And I’m blown away by the role technology is playing. Each time the Iranian gov’t shuts down one avenue for communication, another pops up. They can’t stamp it out. They can’t completely silence the voices or stop the flow of information.
And just now, this tweet: @sarahjsmith I CANNOT wait for next semester to start so we can discuss the #Iranelection in my Middle Eastern Politics class...!!!!!
Her tweet strikes me for a number of reasons, but primary among them is the fact that there is no question in her mind that #iranelection will be discussed, and there is no question that the discussion will be fruitful. And she’s EXCITED just at the prospect of engaging in that discussion!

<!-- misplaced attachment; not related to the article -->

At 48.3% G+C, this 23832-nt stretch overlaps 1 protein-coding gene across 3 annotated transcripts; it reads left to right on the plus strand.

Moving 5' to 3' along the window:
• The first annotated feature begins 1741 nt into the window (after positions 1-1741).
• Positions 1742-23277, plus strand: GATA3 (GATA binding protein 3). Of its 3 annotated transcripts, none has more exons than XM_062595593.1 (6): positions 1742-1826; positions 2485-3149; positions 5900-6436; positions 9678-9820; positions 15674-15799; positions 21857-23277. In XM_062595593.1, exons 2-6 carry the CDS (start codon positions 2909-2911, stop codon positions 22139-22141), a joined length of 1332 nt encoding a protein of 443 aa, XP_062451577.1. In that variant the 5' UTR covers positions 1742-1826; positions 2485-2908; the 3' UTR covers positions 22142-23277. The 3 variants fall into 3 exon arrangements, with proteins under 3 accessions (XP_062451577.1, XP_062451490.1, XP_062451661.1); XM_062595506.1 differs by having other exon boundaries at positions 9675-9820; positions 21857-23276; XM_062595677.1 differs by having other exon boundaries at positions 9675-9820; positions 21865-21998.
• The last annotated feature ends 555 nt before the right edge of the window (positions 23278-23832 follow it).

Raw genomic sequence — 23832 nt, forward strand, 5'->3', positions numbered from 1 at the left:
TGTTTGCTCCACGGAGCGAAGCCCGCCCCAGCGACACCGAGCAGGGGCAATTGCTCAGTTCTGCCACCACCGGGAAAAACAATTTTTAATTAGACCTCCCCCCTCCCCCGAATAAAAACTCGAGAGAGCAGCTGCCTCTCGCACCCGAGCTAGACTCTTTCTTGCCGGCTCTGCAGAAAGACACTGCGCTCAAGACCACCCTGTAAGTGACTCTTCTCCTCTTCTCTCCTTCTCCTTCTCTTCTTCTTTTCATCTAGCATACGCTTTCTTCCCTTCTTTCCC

What’s happening on Twitter is, to me, more profound then what’s happened with other social networking tools so far. This is immediate. It’s accessible. It’s all in one spot. It’s entirely democratic. It can’t be stopped until all power sources in Iran and anywhere near Iran are completely turned off. How likely is that?
The times they are a changin’
edited to add link to a post in The Atlantic about how to sift through all the noise coming through in the various threads about Iran. Quite useful...